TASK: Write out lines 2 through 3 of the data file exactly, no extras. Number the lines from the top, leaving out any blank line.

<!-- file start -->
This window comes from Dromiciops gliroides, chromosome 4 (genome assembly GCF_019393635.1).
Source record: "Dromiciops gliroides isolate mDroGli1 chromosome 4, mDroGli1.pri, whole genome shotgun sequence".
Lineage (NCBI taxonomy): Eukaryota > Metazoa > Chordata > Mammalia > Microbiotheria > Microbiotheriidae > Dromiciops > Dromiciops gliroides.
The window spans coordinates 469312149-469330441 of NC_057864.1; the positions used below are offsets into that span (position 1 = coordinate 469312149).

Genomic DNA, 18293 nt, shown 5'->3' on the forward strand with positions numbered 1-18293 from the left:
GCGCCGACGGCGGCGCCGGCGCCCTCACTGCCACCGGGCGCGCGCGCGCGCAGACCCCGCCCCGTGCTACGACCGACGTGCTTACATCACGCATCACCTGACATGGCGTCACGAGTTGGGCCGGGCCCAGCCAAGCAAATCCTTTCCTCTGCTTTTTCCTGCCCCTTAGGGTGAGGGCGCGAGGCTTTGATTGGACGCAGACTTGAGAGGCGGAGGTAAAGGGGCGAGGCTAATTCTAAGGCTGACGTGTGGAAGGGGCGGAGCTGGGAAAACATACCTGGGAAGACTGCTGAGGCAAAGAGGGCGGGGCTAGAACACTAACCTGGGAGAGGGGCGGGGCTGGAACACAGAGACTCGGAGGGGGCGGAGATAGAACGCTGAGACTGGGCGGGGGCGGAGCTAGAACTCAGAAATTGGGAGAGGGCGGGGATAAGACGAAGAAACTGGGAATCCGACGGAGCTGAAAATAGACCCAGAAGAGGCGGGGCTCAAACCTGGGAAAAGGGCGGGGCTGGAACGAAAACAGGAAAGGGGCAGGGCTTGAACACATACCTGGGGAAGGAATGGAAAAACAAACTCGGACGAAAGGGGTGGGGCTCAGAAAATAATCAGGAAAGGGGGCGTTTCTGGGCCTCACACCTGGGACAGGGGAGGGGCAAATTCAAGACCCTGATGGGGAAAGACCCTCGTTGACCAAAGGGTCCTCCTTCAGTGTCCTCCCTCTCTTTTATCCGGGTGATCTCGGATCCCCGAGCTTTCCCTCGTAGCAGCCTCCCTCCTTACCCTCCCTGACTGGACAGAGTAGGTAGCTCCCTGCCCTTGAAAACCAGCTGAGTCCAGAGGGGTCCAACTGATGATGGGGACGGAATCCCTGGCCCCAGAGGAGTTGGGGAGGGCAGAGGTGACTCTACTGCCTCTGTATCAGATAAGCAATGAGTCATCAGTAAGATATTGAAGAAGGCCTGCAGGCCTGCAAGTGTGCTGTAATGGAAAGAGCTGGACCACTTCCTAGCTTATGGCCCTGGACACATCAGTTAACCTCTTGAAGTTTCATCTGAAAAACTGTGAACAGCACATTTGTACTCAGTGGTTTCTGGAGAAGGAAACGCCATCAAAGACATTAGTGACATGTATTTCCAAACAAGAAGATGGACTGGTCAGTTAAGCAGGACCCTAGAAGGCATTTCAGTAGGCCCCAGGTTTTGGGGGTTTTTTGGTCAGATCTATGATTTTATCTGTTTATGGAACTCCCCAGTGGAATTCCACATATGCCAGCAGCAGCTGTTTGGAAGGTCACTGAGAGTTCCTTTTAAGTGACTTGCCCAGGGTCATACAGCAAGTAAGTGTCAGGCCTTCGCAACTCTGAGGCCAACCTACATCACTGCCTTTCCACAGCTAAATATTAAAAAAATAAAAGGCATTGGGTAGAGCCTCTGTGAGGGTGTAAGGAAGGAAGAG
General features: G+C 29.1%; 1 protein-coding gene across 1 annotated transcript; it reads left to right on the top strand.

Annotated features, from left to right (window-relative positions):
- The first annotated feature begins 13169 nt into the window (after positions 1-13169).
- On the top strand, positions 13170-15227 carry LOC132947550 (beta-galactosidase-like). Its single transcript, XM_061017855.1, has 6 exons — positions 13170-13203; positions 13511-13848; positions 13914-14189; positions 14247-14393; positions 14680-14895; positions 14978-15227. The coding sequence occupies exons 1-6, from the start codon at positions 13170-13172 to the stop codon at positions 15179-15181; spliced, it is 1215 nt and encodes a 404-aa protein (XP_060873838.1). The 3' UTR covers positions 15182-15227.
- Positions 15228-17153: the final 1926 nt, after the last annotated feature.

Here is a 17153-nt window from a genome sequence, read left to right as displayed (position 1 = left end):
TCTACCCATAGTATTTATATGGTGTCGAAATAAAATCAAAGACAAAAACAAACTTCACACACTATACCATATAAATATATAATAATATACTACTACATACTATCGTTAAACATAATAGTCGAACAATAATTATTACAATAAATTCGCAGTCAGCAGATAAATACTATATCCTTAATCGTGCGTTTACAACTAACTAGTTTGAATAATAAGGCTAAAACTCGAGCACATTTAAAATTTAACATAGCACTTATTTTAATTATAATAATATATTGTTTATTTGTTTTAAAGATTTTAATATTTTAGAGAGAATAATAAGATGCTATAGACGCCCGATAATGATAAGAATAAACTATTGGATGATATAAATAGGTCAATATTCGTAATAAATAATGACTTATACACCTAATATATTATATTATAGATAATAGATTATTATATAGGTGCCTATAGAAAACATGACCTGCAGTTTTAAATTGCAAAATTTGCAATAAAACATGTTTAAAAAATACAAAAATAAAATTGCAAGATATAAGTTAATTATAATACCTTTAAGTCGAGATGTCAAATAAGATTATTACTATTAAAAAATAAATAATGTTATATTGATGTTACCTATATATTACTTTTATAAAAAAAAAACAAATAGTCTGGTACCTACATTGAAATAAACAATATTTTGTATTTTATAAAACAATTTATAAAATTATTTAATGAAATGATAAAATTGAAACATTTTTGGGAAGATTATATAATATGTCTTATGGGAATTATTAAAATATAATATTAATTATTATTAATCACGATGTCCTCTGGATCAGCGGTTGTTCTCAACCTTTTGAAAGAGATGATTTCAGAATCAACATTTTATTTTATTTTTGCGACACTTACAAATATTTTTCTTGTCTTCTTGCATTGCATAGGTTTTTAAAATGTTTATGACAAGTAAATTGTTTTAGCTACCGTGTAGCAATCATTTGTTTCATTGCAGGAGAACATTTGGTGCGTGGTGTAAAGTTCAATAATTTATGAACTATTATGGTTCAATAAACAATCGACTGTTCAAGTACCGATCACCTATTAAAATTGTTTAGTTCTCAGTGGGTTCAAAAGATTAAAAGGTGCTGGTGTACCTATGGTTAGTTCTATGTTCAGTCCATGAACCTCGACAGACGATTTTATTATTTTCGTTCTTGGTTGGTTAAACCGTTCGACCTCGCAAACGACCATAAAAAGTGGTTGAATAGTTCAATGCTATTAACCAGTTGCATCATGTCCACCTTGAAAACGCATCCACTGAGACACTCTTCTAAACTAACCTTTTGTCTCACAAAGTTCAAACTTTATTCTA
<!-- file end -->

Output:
Source record: "Dromiciops gliroides isolate mDroGli1 chromosome 4, mDroGli1.pri, whole genome shotgun sequence".
Lineage (NCBI taxonomy): Eukaryota > Metazoa > Chordata > Mammalia > Microbiotheria > Microbiotheriidae > Dromiciops > Dromiciops gliroides.